WASHINGTON — The Trump administration expects to deliver its fiscal 2020 budget on March 12, a six-week delay from the planned initial release date.

Three sources, speaking on background because there has been no formal announcement from the Office of Management and Budget, confirmed the March 12 target for the budget rollout. Although no dollar amount has been announced, the budget is expected to be in the range of $750 billion.

However, it is possible that date could slide should the government shut down once again, which could begin as soon as Feb. 16 should Congress and the White House fail to reach a new agreement.

News of the potential March 12 date was first reported by National Defense Magazine.

While the administration’s FY20 request will be the Pentagon’s first delivered under acting Secretary of Defense Patrick Shanahan, it’s expected to be similar to what would have come from former Defense Secretary Jim Mattis. Shanahan said he intends to keep pushing priorities along the lines of the National Defense Strategy.

The Pentagon’s budget figure has dramatically seesawed over the last three months. The department had been planning for most of the year to a $733 billion defense top-line figure, until the moment at an October Cabinet meeting when President Donald Trump announced the figure would be $700 billion.

That number, delivered close to the planned budget finalization date of Dec. 1, sent planners into a frenzy as they attempted to develop a pair of budget offerings matched to both levels. The situation changed again when, following a meeting with Mattis and congressional defense leaders, Trump reportedly boosted the budget to $750 billion.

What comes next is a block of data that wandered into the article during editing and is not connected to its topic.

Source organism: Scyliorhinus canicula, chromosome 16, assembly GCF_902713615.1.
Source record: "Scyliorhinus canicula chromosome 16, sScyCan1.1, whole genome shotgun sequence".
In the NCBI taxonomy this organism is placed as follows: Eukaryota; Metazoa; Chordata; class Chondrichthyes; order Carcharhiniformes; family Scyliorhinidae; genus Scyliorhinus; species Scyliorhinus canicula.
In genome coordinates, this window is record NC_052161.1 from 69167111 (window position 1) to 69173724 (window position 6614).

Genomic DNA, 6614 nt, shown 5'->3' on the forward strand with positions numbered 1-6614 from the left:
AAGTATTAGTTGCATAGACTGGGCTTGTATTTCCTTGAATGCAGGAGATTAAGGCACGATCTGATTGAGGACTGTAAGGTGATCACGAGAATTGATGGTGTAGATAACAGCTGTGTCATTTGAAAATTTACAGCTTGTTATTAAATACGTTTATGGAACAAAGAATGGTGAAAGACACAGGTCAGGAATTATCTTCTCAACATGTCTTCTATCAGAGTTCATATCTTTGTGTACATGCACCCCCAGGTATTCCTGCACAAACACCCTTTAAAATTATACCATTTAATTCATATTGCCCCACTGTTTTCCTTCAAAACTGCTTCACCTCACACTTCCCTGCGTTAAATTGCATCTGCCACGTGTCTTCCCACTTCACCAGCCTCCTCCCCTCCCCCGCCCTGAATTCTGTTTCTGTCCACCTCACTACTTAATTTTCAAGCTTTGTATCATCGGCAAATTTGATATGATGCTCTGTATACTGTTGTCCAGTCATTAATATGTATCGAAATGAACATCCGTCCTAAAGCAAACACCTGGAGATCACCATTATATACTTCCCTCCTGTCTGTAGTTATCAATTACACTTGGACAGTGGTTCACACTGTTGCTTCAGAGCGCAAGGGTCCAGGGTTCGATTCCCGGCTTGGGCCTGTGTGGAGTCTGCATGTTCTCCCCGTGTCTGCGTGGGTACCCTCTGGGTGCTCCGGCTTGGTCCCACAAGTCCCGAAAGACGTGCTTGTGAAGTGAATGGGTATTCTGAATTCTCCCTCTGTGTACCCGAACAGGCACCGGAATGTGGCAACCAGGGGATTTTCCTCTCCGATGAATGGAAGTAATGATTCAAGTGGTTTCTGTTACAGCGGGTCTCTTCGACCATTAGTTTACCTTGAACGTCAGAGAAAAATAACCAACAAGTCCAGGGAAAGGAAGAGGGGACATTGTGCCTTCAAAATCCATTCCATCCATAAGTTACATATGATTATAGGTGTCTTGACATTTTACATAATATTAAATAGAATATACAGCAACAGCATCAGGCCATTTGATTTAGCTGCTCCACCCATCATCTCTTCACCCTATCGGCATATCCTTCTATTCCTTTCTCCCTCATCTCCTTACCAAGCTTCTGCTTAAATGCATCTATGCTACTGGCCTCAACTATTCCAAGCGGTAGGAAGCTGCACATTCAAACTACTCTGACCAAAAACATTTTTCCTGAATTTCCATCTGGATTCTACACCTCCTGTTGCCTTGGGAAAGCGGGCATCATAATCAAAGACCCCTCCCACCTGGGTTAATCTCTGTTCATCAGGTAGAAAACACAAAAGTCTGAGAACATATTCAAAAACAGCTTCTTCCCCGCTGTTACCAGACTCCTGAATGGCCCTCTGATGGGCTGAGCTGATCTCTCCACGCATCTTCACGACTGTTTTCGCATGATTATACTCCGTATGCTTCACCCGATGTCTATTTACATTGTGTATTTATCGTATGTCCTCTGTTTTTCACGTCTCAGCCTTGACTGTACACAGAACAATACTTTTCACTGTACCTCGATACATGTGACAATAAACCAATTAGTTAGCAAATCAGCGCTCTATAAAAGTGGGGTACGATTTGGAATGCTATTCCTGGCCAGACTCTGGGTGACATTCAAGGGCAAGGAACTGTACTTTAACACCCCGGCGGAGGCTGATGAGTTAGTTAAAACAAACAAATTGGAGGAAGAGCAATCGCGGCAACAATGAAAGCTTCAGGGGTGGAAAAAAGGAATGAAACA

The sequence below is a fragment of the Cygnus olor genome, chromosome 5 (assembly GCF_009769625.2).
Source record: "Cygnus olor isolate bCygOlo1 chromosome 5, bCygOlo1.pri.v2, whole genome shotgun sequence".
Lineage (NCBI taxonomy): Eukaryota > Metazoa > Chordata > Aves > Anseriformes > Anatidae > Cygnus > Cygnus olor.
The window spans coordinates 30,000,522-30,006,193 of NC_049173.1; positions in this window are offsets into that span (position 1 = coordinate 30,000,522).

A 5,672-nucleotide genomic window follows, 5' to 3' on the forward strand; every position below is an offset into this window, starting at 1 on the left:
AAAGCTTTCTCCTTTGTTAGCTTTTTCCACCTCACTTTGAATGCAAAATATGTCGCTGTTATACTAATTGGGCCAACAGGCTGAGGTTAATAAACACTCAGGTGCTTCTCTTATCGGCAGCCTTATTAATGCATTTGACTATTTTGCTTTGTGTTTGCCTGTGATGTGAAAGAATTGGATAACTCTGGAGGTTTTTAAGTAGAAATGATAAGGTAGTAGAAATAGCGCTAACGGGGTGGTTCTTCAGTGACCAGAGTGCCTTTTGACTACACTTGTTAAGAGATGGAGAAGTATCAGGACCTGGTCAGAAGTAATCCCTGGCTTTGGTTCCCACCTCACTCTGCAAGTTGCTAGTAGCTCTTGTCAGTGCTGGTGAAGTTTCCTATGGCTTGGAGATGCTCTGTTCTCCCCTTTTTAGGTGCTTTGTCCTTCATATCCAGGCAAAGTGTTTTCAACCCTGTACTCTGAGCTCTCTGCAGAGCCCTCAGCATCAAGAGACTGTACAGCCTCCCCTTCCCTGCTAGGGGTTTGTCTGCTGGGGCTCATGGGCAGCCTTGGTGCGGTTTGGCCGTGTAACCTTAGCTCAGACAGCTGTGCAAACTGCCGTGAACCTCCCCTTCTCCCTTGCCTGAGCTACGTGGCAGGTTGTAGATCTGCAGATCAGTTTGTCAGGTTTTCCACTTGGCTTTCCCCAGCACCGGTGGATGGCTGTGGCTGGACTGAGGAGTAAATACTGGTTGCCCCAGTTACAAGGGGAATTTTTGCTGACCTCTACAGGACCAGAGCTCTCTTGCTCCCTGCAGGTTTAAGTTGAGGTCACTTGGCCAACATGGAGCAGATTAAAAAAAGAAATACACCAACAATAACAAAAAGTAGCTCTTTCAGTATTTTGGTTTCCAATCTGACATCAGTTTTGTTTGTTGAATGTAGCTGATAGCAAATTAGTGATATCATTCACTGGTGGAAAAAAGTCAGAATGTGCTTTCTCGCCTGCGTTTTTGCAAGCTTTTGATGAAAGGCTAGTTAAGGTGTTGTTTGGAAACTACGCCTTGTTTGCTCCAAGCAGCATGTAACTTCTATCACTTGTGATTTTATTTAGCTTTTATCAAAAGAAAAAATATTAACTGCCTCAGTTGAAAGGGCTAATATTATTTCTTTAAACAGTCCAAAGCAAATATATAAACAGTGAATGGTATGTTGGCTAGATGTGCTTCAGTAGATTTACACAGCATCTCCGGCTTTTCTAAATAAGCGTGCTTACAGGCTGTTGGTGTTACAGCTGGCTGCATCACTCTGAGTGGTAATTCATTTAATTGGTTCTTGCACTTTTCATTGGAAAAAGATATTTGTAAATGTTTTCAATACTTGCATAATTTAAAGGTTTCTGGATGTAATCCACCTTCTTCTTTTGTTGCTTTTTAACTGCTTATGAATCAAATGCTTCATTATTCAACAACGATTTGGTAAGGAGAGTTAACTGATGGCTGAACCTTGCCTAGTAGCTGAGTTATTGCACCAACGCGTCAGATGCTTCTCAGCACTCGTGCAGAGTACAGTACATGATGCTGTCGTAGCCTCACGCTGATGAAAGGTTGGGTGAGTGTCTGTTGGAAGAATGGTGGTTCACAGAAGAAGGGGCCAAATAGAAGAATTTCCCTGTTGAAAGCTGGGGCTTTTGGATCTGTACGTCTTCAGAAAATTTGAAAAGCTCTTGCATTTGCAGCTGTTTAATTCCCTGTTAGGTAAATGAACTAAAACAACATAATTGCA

However, throughout December and early January, the department was stuck in an awkward place, unsure of exactly what its budget top line would be. Finally, on Jan. 9, acting Deputy Secretary of Defense David Norquist confirmed the Pentagon had locked in its final figure.

Trump, for his part, did hint that the figure will be closer to the higher reported number, telling an audience at the Pentagon’s Missile Defense Review rollout: “I gave you the greatest and biggest budget in our history. And I’ve now done it two times. And I hate to tell the rest of the world, but I’m about to do it three times.”

Joe Gould in Washington contributed to this report.

Aaron Mehta was deputy editor and senior Pentagon correspondent for Defense News, covering policy, strategy and acquisition at the highest levels of the Defense Department and its international partners.

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